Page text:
The murky political history of the cigarette offers a vantage point to locate current debates on the cigarette sale ban in South Africa under lockdown, writes Dr Elijah Doro, a post-doctoral fellow in the history department at Stellenbosch University. He says it offers the opportunity to dispassionately unpack the puritanical, moral, industrial protectionist and scientific arguments that have been made by stakeholders who have sought to control the national COVID-19 narrative.
Cigarette consumer culture has revolutionised the tobacco industry and influenced global political and economic institutions for 10 decades. To date, tobacco sales have caused 100m deaths globally. It is estimated in a World Health Organisation report that 1bn more deaths will occur in the 20th century unless stringent tobacco control regulations are implemented.
Worryingly, the global epicentre of this epidemic has shifted to the developing world, where lax tobacco regulations have caused rising cigarette use among youth.
Doro writes that the COVID-19 narrative is a subtext of bigger interactions involving cigarette companies, the state, public health experts, citizens, advertising executives, smokers and non-smokers, with the very history of the cigarette as a consumer product enmeshed in the complex interactions between these role-players. It is also strongly linked to political endorsements.
The political power that the R30bn South African tobacco industry wields is palpable, while the smuggling and illicit sale of cigarettes is estimated to cost the country billions of rand annually. Doro writes that this criminal network has captured political institutions and corrupted state officials so much that despite the ban on cigarette sales there is a thriving black market. Claims by the government that the ban will reduce demand for cigarettes, cripple the illicit trade and force most smokers to quit underestimates the insidiousness of a problem that requires more pragmatism.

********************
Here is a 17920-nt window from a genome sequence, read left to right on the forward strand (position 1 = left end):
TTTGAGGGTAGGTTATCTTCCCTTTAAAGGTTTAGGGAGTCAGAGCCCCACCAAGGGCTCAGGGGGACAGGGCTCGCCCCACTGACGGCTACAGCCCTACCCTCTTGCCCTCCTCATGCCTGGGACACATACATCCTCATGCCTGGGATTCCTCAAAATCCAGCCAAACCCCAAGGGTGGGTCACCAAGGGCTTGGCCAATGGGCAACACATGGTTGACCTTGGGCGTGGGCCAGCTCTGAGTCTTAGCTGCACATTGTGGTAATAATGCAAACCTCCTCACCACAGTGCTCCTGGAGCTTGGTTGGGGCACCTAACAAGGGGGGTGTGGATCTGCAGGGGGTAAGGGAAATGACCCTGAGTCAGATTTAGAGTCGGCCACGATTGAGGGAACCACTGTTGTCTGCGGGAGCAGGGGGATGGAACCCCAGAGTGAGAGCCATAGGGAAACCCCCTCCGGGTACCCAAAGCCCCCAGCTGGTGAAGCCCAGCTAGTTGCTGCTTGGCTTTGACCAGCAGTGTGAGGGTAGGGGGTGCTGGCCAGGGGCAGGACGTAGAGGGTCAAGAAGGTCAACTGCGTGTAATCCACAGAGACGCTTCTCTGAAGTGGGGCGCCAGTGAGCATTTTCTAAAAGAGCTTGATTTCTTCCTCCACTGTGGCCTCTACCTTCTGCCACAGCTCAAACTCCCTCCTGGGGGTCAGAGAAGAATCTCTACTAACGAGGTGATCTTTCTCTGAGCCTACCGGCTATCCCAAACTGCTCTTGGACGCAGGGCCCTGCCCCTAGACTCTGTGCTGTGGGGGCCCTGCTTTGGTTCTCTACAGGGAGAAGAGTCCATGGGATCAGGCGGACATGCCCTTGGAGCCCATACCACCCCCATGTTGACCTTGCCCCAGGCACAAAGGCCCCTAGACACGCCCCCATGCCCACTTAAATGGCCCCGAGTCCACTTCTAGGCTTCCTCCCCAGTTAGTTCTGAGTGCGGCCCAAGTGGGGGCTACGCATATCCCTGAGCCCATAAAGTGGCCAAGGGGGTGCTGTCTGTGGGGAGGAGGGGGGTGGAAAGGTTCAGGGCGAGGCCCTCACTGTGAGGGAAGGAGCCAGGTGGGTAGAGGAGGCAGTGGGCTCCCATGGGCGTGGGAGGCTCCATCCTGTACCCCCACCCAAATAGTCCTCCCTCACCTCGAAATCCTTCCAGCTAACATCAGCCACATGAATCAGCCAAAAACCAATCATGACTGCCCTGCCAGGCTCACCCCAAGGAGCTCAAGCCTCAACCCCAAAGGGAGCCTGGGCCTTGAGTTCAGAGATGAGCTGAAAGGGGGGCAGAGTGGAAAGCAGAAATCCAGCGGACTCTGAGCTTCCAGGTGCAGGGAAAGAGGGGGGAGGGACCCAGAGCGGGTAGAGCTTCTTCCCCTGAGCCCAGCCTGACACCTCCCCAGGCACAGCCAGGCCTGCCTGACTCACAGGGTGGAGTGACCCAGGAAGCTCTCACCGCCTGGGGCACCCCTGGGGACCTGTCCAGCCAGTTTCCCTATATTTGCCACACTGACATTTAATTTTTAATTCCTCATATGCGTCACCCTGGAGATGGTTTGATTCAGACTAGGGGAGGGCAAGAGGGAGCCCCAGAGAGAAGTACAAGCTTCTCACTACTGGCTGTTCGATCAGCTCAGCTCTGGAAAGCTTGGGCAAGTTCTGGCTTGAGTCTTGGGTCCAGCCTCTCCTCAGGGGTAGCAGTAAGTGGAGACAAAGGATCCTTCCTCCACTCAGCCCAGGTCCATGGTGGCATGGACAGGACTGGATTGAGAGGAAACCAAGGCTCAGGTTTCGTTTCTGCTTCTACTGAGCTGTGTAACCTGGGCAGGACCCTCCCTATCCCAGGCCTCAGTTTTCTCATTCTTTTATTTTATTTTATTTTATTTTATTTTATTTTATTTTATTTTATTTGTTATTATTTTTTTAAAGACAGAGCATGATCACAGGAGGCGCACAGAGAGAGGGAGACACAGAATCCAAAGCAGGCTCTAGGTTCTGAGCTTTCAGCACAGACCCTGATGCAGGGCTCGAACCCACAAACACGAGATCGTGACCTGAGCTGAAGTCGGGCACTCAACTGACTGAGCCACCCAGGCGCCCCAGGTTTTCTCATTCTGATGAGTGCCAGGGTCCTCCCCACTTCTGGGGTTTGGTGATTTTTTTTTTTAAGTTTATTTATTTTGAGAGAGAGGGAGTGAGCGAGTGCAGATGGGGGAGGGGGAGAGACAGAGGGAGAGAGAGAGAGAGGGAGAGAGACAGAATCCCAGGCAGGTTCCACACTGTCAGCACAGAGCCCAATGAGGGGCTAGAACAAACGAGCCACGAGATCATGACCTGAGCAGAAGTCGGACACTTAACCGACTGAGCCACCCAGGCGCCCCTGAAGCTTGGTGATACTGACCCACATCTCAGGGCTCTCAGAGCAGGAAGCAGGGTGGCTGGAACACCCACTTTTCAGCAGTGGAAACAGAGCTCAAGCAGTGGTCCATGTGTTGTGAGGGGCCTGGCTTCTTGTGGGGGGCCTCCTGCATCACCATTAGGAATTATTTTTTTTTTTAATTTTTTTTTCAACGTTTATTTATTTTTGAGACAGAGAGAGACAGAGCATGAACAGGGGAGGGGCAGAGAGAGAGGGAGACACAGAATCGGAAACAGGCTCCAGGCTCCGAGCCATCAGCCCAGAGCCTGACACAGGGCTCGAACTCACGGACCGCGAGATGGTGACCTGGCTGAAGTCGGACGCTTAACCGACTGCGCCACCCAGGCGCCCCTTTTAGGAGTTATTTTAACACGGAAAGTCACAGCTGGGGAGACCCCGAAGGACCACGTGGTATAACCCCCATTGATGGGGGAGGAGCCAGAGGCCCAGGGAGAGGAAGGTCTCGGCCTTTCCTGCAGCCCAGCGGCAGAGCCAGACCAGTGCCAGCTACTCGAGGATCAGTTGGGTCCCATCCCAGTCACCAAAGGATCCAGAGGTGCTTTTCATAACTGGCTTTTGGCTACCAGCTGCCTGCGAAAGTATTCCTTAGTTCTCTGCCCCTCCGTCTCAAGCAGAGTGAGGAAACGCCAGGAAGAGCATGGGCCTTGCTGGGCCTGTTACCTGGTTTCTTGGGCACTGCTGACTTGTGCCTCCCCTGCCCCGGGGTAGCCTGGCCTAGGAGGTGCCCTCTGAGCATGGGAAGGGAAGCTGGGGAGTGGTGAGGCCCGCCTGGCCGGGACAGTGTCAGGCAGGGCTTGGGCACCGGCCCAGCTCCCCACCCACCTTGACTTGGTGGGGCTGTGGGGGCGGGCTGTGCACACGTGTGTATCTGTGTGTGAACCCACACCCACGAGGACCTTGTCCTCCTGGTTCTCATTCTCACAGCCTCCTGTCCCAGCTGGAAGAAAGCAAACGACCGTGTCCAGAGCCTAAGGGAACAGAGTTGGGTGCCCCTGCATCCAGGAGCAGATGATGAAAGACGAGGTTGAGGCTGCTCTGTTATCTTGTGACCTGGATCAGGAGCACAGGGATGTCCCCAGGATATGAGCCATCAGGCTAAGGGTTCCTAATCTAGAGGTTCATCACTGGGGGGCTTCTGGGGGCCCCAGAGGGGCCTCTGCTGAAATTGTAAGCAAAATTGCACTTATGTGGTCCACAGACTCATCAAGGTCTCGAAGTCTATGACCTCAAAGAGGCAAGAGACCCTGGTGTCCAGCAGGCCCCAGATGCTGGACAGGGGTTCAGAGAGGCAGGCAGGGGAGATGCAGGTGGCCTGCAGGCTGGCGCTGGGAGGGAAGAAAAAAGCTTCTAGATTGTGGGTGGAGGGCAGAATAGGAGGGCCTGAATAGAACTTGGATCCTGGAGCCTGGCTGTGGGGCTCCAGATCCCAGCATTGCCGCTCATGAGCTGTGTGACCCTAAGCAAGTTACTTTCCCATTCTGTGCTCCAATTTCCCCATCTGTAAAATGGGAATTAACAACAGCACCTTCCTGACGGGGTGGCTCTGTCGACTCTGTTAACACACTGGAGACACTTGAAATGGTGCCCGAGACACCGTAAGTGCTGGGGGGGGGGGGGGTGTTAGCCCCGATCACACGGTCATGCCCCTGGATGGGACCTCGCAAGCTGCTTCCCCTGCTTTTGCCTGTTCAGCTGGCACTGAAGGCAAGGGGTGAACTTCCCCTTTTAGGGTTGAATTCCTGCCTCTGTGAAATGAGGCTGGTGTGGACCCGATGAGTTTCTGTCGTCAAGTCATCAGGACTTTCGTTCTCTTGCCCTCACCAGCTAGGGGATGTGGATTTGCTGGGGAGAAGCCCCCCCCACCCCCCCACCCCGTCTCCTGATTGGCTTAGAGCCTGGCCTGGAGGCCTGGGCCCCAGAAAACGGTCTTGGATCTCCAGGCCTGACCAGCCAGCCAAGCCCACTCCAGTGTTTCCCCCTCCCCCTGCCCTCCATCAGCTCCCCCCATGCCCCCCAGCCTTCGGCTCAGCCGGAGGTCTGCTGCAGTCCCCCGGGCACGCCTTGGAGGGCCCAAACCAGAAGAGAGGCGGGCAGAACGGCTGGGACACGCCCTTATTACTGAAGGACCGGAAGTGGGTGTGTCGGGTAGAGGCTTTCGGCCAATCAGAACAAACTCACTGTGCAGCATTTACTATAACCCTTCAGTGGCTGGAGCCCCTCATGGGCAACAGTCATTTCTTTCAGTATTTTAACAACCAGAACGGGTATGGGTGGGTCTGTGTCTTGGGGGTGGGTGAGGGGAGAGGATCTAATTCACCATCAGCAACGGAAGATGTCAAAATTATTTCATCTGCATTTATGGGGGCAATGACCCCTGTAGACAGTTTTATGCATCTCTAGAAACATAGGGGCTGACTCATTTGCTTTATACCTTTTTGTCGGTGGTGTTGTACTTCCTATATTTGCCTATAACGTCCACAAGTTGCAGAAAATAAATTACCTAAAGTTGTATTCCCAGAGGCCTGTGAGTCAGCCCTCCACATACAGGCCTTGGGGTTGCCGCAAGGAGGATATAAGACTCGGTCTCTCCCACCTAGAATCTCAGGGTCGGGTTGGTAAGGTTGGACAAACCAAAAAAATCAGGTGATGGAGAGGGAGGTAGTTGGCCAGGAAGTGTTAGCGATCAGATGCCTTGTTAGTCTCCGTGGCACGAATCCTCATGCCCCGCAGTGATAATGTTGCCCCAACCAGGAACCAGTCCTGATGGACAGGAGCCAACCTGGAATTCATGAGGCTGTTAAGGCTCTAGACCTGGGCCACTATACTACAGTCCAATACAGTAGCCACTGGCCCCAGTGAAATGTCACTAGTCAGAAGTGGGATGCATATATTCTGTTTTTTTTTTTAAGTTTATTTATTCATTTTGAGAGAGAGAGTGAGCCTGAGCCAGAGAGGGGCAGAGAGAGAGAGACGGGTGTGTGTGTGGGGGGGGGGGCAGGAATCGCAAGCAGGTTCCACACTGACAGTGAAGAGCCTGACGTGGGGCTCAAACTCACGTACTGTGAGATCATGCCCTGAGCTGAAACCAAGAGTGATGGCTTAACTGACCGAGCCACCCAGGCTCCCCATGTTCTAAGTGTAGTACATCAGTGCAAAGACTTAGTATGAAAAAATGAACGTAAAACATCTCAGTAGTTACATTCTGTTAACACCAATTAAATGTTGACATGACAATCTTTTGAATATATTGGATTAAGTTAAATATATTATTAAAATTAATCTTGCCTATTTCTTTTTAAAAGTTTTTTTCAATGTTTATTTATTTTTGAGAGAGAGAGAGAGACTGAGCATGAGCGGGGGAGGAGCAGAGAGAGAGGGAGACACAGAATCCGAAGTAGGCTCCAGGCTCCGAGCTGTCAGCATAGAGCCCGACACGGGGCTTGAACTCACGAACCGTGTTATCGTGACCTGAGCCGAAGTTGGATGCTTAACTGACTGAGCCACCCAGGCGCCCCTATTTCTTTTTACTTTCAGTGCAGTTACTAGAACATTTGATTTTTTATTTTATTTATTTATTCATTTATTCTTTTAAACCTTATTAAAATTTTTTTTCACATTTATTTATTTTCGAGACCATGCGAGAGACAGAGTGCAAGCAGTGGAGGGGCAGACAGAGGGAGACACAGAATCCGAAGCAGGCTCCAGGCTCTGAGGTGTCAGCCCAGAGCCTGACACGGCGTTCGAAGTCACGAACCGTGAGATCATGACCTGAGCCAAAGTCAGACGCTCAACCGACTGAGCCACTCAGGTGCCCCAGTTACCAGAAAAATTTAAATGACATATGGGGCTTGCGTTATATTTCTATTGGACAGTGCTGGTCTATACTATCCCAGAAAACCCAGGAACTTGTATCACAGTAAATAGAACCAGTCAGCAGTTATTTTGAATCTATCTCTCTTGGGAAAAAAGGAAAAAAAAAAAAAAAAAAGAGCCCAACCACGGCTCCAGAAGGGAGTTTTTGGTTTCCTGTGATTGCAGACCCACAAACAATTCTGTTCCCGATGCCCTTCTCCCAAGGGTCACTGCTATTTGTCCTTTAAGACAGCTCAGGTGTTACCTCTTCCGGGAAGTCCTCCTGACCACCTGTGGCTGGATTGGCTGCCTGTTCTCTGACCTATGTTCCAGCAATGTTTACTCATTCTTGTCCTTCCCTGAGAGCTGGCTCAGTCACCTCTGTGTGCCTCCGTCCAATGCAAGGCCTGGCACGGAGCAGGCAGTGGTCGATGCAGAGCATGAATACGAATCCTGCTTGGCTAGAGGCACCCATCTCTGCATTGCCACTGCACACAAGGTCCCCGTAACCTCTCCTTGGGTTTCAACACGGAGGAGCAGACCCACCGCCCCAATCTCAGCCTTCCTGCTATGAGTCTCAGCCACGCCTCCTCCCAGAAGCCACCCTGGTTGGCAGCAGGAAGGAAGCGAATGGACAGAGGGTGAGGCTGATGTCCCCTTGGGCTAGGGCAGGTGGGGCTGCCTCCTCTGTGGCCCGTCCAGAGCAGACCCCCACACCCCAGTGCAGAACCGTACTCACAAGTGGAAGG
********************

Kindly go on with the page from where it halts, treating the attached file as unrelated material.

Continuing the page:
The industrial protectionist argument on the loss of tax revenue from cigarette sales and the impact on the economy are grossly overstated. A 2004 World Health Organisation (WHO) report on tobacco and poverty has proven that the public health burden from smoking by far outweighs the revenue accumulated from the industry. Tax revenue from most economic sectors is declining due to the lockdown.
Doro argues that the desperate attempt to frame the debate in terms of smokers’ personal choices and the ban as a violation of the social contract between the state and smokers is also misinformed.
He writes that while there is euphoria that “Big Tobacco” has lost the fight as cigarettes remain banned, this is just a pyrrhic public health victory. Throughout history the tobacco industry has always lost battles but eventually won the war. We need to use this crisis as an opportunity to frame a new national conversation on tobacco regulation and eliminate the tobacco epidemic in the post-COVID-19 era.
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